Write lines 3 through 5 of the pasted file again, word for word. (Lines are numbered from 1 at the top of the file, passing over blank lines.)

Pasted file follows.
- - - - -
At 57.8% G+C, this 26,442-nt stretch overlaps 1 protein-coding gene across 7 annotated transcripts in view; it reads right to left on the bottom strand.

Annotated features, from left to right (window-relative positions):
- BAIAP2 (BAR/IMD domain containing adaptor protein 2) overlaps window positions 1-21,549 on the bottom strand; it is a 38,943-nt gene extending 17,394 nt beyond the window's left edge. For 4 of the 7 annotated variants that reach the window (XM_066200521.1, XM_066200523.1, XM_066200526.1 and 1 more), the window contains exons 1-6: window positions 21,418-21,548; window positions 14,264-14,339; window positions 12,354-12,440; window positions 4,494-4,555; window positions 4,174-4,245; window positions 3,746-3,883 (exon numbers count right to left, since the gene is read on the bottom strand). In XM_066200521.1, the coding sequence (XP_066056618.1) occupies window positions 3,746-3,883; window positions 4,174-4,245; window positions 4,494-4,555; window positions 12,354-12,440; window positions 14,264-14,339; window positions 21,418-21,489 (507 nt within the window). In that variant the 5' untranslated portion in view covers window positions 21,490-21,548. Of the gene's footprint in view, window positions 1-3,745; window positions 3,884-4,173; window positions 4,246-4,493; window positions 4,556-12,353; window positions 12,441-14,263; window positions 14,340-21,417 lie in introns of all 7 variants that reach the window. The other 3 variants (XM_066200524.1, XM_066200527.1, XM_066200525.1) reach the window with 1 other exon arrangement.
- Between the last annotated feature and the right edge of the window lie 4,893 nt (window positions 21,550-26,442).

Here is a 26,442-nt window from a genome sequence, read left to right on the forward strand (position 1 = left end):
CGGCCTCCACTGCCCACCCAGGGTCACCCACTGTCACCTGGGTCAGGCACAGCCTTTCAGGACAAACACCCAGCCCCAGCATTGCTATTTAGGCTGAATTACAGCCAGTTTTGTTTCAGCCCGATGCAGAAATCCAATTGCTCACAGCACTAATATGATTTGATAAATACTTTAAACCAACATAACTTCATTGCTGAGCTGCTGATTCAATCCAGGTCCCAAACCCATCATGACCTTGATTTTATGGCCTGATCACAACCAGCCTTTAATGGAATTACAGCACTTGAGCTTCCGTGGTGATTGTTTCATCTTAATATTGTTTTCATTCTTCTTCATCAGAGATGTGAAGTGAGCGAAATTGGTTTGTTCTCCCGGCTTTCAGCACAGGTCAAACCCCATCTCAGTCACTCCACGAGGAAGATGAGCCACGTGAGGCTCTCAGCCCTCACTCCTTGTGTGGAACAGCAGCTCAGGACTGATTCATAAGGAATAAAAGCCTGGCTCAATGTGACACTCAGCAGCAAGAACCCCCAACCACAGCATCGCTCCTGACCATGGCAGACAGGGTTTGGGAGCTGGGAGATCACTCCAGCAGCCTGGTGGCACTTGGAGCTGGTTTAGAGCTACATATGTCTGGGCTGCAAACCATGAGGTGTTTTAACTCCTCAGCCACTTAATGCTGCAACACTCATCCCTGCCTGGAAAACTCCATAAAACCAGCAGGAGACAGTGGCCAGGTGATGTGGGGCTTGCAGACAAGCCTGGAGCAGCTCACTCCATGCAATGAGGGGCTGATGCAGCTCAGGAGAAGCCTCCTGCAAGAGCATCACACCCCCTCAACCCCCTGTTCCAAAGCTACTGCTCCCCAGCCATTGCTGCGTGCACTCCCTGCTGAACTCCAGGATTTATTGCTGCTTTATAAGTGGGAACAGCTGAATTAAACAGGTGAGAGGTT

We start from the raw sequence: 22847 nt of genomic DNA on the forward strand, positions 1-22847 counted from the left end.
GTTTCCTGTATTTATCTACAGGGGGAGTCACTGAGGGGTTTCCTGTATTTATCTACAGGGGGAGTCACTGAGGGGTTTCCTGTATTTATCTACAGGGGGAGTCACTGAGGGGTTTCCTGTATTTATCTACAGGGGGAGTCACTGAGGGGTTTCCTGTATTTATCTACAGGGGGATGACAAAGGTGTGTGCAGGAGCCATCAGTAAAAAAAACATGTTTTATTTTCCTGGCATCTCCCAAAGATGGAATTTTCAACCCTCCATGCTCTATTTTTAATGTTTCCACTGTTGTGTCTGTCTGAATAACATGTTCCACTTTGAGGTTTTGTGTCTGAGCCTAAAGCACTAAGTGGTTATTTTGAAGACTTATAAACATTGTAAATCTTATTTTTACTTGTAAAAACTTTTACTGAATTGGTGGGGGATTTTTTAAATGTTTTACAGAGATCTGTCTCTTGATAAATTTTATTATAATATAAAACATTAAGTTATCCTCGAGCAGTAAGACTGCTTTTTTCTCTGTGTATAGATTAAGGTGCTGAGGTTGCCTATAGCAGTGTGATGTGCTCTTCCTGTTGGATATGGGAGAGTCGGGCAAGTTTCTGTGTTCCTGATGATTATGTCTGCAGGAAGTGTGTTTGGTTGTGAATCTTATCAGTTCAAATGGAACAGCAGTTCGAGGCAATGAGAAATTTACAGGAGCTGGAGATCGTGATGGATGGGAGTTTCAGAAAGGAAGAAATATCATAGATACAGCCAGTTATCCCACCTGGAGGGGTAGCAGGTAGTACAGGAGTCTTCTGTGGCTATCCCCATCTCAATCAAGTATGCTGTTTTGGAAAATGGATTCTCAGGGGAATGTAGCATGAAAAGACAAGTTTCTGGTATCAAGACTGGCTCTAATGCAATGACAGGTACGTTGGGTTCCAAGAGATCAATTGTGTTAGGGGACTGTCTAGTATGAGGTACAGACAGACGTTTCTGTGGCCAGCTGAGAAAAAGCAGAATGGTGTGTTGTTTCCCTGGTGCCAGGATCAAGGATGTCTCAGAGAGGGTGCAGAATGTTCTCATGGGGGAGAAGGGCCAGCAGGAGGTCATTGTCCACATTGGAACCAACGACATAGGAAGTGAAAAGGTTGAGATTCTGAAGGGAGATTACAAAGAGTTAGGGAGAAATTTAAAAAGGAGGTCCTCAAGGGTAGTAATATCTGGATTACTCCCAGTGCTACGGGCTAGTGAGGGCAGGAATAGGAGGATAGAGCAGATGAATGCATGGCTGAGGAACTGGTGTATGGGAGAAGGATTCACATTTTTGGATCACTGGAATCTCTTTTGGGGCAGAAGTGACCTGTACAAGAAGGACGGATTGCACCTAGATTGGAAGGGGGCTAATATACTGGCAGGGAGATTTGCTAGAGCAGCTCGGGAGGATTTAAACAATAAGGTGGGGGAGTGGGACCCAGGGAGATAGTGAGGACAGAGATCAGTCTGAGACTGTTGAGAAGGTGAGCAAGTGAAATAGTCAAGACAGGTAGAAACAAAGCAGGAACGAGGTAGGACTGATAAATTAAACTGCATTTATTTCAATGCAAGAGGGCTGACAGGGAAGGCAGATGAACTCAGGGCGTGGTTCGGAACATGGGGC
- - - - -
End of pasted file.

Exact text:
- BAIAP2 (BAR/IMD domain containing adaptor protein 2) overlaps window positions 1-21,549 on the bottom strand; it is a 38,943-nt gene extending 17,394 nt beyond the window's left edge. For 4 of the 7 annotated variants that reach the window (XM_066200521.1, XM_066200523.1, XM_066200526.1 and 1 more), the window contains exons 1-6: window positions 21,418-21,548; window positions 14,264-14,339; window positions 12,354-12,440; window positions 4,494-4,555; window positions 4,174-4,245; window positions 3,746-3,883 (exon numbers count right to left, since the gene is read on the bottom strand). In XM_066200521.1, the coding sequence (XP_066056618.1) occupies window positions 3,746-3,883; window positions 4,174-4,245; window positions 4,494-4,555; window positions 12,354-12,440; window positions 14,264-14,339; window positions 21,418-21,489 (507 nt within the window). In that variant the 5' untranslated portion in view covers window positions 21,490-21,548. Of the gene's footprint in view, window positions 1-3,745; window positions 3,884-4,173; window positions 4,246-4,493; window positions 4,556-12,353; window positions 12,441-14,263; window positions 14,340-21,417 lie in introns of all 7 variants that reach the window. The other 3 variants (XM_066200524.1, XM_066200527.1, XM_066200525.1) reach the window with 1 other exon arrangement.
- Between the last annotated feature and the right edge of the window lie 4,893 nt (window positions 21,550-26,442).

Here is a 26,442-nt window from a genome sequence, read left to right on the forward strand (position 1 = left end):